Mai N. Vu1, Song Yang Khor1, Nghia P. Truong1, John F. Quinn1, Michael R. Whittaker1, Thomas P. Davis1*

1ARC Centre of Excellence in Convergent Bio-Nano Science & Technology,
Monash Institute of Pharmaceutical Science, Monash University,
381 Royal Parade, Parkville, Melbourne, VIC 3052, Australia


Cellular interactions of nanoparticles with different physiochemical properties have been of great interest. Most of the in vitro experiments performed under static flow condition where cells at the bottom of a culture slide were exposed to a suspension of nanoparticles.1 Cellular uptake of nanoparticles depends on sedimentation and diffusion velocities of the particles.2 However, in in vivo systems, fluidic shear stress that is generated by blood flow in vascular microenvironment or interstitial flow in extracellular matrix may influence interactions between particles and cells.3 Here, synthetic microvascular networks (SMN) provided by SynVivo were used to simulate the dynamic fluid flow in microvasculature.4 The interactions of nanoparticles bearing four different surface groups (carboxyl, tertiary amine, methyl, polyethylene glycol), and three different sizes ( ̴40 nm, ̴ 80 nm, ̴ 130 nm) in the presence of Human Umbilical Vein Endothelial Cells (HUVEC) in the microfluidic system were investigated and compared to equivalent static assays. We found a significant decrease in cellular association of nanoparticles under flow conditions. In both stasis and flow both positive and large particles showed enhanced association in contrast to that of negative, neutral and smaller particles. Another platform of the SMN, modified to incorporate tumour growth areas, was used to implement tumour accumulation studies. Data indicated higher accumulation and association of negative particles when compared to positive counterparts.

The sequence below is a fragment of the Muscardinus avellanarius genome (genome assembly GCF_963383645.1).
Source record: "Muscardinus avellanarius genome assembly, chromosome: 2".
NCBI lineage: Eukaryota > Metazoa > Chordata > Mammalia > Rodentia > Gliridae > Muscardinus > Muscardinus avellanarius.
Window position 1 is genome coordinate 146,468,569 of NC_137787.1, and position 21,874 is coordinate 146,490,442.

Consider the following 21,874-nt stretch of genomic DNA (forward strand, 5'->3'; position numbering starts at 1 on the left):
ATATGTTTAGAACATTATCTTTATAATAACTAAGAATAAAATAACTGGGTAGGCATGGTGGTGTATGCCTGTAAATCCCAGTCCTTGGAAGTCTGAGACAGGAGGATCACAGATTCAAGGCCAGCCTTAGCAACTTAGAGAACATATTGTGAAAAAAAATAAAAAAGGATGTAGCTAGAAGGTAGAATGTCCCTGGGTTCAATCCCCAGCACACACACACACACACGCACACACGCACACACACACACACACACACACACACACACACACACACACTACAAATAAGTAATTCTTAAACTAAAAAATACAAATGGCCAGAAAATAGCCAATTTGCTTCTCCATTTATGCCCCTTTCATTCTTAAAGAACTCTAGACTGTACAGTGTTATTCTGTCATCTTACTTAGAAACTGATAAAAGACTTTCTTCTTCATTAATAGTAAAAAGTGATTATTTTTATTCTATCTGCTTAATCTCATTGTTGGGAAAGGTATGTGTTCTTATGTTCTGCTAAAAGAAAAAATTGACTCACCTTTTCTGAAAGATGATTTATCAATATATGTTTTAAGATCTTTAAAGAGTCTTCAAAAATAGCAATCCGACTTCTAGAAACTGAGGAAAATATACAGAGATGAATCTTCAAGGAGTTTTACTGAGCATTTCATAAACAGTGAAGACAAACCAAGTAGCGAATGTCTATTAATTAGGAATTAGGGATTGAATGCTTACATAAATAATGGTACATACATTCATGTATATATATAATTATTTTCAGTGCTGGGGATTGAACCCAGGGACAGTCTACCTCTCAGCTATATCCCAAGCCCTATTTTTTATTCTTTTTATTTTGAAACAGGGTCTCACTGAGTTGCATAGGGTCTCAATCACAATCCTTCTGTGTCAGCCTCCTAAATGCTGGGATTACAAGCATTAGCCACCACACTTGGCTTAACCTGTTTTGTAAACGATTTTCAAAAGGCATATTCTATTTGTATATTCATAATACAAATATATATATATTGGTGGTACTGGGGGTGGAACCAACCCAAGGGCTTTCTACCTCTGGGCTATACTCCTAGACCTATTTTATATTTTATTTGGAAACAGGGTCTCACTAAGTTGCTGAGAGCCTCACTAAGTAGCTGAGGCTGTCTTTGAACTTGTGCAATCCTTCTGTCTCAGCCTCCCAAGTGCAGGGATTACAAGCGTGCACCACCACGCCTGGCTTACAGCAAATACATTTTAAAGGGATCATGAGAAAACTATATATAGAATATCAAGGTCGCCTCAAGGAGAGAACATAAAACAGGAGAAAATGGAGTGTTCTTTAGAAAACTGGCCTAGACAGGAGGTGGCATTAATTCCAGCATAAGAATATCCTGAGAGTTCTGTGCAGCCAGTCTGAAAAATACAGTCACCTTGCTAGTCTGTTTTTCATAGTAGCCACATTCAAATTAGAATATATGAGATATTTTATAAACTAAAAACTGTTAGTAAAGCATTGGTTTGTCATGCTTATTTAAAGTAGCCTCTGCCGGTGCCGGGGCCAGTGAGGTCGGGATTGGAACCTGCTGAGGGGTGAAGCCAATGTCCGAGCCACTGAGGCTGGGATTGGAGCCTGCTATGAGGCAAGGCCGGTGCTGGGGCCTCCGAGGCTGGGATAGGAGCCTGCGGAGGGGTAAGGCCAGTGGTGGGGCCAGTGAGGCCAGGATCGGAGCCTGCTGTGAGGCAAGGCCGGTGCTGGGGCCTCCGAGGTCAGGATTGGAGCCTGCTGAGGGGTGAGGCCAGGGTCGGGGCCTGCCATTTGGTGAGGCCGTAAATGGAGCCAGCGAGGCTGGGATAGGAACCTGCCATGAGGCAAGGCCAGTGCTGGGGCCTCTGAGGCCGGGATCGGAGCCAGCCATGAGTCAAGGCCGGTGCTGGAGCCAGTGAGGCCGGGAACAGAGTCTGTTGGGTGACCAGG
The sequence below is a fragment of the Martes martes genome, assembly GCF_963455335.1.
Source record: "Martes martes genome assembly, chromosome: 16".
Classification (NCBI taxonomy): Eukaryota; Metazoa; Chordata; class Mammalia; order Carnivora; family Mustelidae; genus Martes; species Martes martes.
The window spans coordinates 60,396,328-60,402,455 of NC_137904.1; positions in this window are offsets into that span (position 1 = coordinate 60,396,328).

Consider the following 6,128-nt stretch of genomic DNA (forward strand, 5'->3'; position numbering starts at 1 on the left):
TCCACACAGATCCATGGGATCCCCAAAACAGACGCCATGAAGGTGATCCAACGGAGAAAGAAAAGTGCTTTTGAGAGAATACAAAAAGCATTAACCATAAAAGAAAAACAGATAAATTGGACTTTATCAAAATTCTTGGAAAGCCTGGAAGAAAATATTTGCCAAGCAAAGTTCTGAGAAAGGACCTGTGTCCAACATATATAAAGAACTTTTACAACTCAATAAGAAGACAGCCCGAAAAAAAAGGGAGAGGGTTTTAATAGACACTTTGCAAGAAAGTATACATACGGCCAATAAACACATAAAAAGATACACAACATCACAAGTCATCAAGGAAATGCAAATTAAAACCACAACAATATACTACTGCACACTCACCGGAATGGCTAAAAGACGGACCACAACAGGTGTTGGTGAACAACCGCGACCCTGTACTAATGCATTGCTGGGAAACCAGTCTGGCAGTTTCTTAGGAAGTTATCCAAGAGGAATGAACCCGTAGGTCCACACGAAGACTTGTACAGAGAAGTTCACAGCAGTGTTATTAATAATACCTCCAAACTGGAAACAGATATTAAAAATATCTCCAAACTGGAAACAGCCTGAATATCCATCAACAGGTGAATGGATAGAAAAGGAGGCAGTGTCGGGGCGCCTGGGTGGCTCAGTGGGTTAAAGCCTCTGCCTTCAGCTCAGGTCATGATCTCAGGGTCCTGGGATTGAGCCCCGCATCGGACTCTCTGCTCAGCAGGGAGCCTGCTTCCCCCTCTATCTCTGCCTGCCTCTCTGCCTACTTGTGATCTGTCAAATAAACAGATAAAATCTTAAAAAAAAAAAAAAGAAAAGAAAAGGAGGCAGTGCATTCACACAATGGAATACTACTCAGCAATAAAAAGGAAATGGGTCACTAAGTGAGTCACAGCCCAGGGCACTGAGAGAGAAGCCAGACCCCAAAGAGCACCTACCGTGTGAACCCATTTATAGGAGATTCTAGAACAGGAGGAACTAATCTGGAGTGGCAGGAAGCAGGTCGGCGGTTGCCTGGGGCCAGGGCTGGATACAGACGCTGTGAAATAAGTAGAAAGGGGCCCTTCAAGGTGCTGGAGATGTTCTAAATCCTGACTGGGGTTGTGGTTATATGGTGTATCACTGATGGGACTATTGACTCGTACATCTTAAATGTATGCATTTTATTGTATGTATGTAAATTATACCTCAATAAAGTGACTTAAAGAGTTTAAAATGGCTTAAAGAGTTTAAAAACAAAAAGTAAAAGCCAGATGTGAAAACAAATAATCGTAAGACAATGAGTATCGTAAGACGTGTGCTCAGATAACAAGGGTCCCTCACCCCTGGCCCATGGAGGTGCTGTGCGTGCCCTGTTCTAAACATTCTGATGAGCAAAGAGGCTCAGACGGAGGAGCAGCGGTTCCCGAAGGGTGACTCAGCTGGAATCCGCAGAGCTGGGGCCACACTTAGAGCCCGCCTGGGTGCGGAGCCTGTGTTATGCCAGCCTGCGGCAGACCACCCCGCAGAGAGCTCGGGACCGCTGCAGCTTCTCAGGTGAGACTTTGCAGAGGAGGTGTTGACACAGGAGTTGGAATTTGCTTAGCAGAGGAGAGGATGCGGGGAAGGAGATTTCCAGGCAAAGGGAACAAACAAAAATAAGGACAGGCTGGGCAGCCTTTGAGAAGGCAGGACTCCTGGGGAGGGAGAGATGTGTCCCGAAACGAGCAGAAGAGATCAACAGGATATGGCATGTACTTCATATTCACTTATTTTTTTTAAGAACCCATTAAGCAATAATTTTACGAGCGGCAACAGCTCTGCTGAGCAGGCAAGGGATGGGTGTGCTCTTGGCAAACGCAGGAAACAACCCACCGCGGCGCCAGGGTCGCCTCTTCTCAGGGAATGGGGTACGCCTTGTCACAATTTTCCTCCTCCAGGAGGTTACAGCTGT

1 Strobl, F. G. et al. Beilstein J. Nanotechnol. 6, 414–419 (2015).

2 Cho, E. C., Zhang, Q. & Xia, Y. Nat. Nanotechnol. 6, 385–91 (2011).

3 Kang, T., Park, C., Choi, J.-S., Cui, J.-H. & Lee, B.-J. J. Drug Deliv. Sci. Technol. 31, 130–136 (2016).

4 Doshi, N. et al. J. Control. Release 146, 196–200 (2010).


Biographic Details

Name: Mai N. Vu

Title: Ms

ARC Centre of Excellence in Convergent Bio-Nano Science and Technology, Monash Institute of Pharmaceutical Sciences, Monash University, Australia

Phone: 0426 580 930 E-mail:

Research interests: microfluidics, nanopolymers, cellular uptake


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